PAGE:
i have been under enough cars to see a leak, leak residue, or evidence of a leak to know it. any mechanic knows this too. unless this has a head gasket problem (NO im not saying that itafac!) where you can’t see the leak or there’s oil in the water i doubt this diagnosis.

i was aware that the OP was confused over EVAP and cooling system. (not knowing the difference or even if they were connected.) after a while she may see the disconnect. i believe the service writer was taking advantage of this confusion too.

i have been around enough waiting rooms to hear the BS and drivel coming form the service writers to be skeptical of the system. i am an equal opportunity doubting thomas. i have not found ANY dealerships who i trust. not even with the OP’s money!

As others have mentioned, the evaporative emissions system is not related to any coolant loss or alleged water pump problem.
With the evaporative emissions it’s possible to drive for decades without a noticeable problem; other than not toeing the Federal line on emissions or possibly failing an emissions test.

I’m not too keen on the “assumed to be a water pump” problem. You could top the coolant off, drive it for a few days, and then recheck the level.
Considering the timing belt is at or close to 6 years old my feeling is that the timing belt, tensioners, and water pump should be replaced. You do not want an aged belt to break so replace the water pump when this is done.

If I were in your shoes I’d fix the car rather than trade it in. If you change the oil regularly and (most important part here) do NOT drive the car while it’s overheating then it should last a long time. If the car ever overheated on you pull over, shut it off immediately, and then consider what to do.

Fixing this car will be a far sight cheaper than trading it in. You’ll lose more in interest money than what it cost to repair the car. JMHO anyway.

Don’t change parts. Change mechanics. The mechanics sound as though they are inept, rather than dishonest, or biased.

First off, I agree with most of the answers here. DO have the timing belt changed at the required interval, or you may regret it. In the meantime, try a little easy maintenance. Get a gallon of distilled or de-ionized water and a cheap turkey baster from the grocery store and go to an autoparts store and get a bottle of coolant system stop leak (I can heartily recommend “Bar’s Leaks”). When your engine is cold, remove the radiator cap and then remove enough coolant so you can safely add the stop leak. Top up the liquid level with the distilled water. Replace the radiator cap and start the engine until it is warm, this will spread the stop leak around the entire cooling system. Check the coolant overflow bottle and add water as necessary. The brand of stop leak I mentioned also is a water pump lubricant. This could buy you a few thousand miles more of trouble free driving.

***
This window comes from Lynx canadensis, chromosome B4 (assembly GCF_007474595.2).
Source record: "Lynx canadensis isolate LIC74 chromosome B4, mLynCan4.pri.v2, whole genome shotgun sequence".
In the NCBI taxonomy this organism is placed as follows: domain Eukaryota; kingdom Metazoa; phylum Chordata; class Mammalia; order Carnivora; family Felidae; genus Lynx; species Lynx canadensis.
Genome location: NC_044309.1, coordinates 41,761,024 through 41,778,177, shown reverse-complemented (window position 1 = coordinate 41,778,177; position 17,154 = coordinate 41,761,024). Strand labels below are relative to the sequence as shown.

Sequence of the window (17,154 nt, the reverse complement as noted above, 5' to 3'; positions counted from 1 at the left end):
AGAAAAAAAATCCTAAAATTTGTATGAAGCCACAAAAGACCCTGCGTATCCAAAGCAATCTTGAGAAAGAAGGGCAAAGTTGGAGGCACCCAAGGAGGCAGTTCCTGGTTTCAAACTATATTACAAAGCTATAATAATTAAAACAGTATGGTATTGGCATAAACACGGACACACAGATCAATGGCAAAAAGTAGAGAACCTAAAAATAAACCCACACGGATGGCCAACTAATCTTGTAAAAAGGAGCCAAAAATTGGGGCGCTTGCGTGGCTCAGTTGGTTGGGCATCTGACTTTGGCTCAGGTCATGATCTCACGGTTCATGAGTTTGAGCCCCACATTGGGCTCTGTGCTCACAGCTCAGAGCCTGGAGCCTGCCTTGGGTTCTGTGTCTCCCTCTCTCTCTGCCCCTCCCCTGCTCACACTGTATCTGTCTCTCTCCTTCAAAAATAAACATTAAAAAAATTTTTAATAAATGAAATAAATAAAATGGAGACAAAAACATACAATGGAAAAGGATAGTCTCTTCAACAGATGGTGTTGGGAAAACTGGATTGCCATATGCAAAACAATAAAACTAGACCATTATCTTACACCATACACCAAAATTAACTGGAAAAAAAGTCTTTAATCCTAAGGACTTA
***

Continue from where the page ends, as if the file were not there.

As for the evap leak.  Has your Check Engine Light come on again?  If not, it was probably the gas cap.  If it has returned, it could be any one of a dozen (or more) vacuum hoses spread around the entire car. The repair for this will be cheap in parts and expensive in labor, as it takes a lot of tech time to find the  cracked hose that is causing the leak.  As for the charcoal canister, this is a last resort.  I can't believe that adding enough gas to round off your bill has done any damage, however habitually filling the entire gas filler tube until gas spills out WILL cause the canister to fail and the evap problem to surface.  This could develop into a very annoying problem, but the consequences are that your car isn't running as "green" as it should.  The loss of efficiency will not even be noticeable in your gas mileage.
 Lastly, yeah, find an honest mechanic for the timing belt change.  Tell them about the water pump issue and see if you can get a better price for getting it changed along with the timing belt.  If you read up on these things, they probably will think you're mechanically savvy and won't try to B.S. you.

I hope this helps.

Have you guys heard of a “smoke machine”? it created a very visible vapor (looked like white smoke) We pumped it in the evaporative emission system,where the smoke came out theres the leak. Really cut down on diag. time